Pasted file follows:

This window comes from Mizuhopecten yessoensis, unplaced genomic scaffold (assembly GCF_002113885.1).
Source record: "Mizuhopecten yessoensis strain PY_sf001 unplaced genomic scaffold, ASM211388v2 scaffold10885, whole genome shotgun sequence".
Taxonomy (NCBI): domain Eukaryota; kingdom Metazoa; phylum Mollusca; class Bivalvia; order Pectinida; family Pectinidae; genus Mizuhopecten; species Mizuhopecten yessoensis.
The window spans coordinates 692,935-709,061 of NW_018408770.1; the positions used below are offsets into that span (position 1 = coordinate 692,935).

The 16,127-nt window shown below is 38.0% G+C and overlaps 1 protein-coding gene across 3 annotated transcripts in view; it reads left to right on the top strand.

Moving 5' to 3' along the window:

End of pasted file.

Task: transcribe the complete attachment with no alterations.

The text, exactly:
This window comes from Mizuhopecten yessoensis, unplaced genomic scaffold (assembly GCF_002113885.1).
Source record: "Mizuhopecten yessoensis strain PY_sf001 unplaced genomic scaffold, ASM211388v2 scaffold10885, whole genome shotgun sequence".
Taxonomy (NCBI): domain Eukaryota; kingdom Metazoa; phylum Mollusca; class Bivalvia; order Pectinida; family Pectinidae; genus Mizuhopecten; species Mizuhopecten yessoensis.
The window spans coordinates 692,935-709,061 of NW_018408770.1; the positions used below are offsets into that span (position 1 = coordinate 692,935).

The 16,127-nt window shown below is 38.0% G+C and overlaps 1 protein-coding gene across 3 annotated transcripts in view; it reads left to right on the top strand.

Moving 5' to 3' along the window: